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Afghanistan's Hamid Karzai vows to change law on sex

The Afghan president pledges to alter a law governing marital relations that sparked an international outcry charging it legalized rape.

April 28, 2009|Associated Press

KABUL, AFGHANISTAN — Afghan President Hamid Karzai pledged Monday to change a law critics say legalizes marital rape to remove concerns that it violates human rights.

The law, which sparked an international outcry after it was signed last month, says a husband can demand sex with his wife every four days unless she is ill or would be harmed by intercourse. It also regulates when and for what reasons a wife may leave her home alone.

Numerous countries condemned the law and President Obama called it "abhorrent," prompting Karzai to suspend the legislation for a judicial review. He said previously that the law would be changed, but his comments Monday were his strongest yet against the measure.

"Amendments will take place," and the law "will not have any concerns on any account of human rights and especially the rights of the Afghan people," Karzai told reporters at a joint news conference with British Prime Minister Gordon Brown. Brown said he discussed the law with Karzai.

The statement appeared to put to rest speculation that Karzai signed the law to pander to conservatives ahead of this summer's presidential election.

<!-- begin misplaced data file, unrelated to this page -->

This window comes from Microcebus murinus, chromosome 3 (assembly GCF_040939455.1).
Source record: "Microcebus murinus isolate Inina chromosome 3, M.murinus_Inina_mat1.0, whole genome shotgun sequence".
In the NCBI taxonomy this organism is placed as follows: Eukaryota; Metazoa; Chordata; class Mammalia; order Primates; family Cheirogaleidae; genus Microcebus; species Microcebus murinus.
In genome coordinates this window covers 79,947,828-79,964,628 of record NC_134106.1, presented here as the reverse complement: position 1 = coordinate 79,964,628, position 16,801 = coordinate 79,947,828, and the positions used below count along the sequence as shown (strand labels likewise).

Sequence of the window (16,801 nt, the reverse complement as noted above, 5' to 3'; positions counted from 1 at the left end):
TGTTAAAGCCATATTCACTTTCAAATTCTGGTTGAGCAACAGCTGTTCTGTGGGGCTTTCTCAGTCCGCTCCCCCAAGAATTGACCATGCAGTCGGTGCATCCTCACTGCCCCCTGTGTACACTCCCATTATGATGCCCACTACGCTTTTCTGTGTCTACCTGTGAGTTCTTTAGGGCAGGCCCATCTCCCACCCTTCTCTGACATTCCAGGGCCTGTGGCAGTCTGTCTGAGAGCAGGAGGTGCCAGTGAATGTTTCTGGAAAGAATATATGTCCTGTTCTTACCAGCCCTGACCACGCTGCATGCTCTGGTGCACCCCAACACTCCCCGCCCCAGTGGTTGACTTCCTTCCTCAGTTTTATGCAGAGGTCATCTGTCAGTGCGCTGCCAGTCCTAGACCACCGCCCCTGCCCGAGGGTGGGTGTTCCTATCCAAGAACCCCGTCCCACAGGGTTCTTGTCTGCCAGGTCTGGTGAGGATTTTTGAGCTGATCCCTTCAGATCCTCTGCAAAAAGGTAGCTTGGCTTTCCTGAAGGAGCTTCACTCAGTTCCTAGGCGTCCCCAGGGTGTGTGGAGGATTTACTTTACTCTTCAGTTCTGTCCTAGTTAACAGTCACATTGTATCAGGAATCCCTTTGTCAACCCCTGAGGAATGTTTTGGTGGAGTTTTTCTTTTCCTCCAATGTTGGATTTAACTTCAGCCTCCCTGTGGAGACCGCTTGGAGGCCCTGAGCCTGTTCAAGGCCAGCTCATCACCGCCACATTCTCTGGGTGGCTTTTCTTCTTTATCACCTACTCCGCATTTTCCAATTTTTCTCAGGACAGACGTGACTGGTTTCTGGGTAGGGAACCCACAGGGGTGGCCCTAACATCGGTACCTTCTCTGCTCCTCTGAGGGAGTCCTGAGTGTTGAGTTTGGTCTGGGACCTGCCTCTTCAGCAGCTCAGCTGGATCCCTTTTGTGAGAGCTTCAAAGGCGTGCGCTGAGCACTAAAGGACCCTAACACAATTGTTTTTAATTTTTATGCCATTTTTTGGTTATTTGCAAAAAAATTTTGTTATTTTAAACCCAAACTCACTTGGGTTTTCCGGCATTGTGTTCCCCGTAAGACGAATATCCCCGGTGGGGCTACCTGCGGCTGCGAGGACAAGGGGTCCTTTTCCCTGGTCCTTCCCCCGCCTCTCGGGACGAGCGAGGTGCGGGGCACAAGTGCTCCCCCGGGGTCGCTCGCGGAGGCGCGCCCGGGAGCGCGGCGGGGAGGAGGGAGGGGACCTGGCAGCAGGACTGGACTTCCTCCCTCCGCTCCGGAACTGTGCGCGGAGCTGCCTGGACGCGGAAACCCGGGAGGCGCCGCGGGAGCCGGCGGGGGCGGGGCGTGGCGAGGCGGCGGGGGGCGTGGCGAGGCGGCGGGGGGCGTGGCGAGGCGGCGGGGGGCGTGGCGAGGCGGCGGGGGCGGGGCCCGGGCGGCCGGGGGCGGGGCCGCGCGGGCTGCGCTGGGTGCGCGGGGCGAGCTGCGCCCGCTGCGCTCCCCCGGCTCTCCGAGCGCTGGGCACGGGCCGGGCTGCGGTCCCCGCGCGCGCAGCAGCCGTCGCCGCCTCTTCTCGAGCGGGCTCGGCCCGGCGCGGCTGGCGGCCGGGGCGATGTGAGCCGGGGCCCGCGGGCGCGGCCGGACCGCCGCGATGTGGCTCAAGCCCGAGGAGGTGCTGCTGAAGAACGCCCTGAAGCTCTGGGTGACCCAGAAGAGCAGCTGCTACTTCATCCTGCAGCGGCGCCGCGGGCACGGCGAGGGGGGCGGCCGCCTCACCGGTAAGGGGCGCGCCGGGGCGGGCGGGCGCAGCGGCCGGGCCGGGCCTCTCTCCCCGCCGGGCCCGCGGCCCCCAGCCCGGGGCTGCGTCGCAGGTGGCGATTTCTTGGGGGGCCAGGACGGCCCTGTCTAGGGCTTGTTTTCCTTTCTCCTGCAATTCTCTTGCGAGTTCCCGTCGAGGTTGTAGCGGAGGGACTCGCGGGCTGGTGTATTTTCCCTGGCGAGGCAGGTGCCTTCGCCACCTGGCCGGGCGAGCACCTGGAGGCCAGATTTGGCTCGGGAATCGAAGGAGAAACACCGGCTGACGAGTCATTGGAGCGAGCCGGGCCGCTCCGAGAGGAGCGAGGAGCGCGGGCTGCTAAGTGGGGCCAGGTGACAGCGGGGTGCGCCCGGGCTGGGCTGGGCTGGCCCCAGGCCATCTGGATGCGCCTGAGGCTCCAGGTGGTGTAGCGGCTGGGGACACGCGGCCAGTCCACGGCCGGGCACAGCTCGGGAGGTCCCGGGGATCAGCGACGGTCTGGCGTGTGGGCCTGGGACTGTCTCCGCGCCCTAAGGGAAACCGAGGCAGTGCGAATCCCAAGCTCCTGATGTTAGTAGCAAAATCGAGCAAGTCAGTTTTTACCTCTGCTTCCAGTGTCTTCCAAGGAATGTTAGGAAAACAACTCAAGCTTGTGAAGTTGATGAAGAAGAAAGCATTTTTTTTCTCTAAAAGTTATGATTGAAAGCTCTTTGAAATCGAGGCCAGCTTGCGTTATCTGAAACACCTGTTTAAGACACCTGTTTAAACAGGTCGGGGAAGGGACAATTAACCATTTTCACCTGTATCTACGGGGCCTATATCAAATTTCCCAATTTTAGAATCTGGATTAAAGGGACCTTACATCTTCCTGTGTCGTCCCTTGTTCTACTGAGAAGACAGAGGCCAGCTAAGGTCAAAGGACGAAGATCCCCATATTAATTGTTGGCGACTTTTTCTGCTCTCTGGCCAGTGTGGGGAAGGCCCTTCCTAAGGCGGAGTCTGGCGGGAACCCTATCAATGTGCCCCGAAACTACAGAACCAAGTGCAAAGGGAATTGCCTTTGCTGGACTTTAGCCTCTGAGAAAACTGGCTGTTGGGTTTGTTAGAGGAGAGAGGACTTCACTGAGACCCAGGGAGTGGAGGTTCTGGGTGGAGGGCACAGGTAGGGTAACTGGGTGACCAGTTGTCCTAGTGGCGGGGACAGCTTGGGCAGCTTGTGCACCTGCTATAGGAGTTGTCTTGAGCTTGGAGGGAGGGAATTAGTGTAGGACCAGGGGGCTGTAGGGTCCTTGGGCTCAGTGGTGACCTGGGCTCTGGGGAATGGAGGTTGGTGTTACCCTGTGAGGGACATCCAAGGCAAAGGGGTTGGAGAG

Though the law would apply only to the country's Shiite Muslims, who make up about 20% of Afghanistan's 30 million people, many fear its passage marks a return to Taliban-style oppression of women. The Taliban, who ruled Afghanistan from 1996 to 2001, required women to wear all-covering burkas and banned them from leaving home unless accompanied by a male relative.

The issue of how to interpret the Afghan Constitution has been at the heart of the debate about the law. Afghanistan is an Islamic state, and the law's supporters point to a part of the charter that says the Koran is the ultimate authority. They say the legislation in question formalizes rules from the Muslim holy book.

Critics say the law uses an outdated interpretation of the Koran to justify oppressing women. The Afghan Constitution also guarantees equal rights for men and women.

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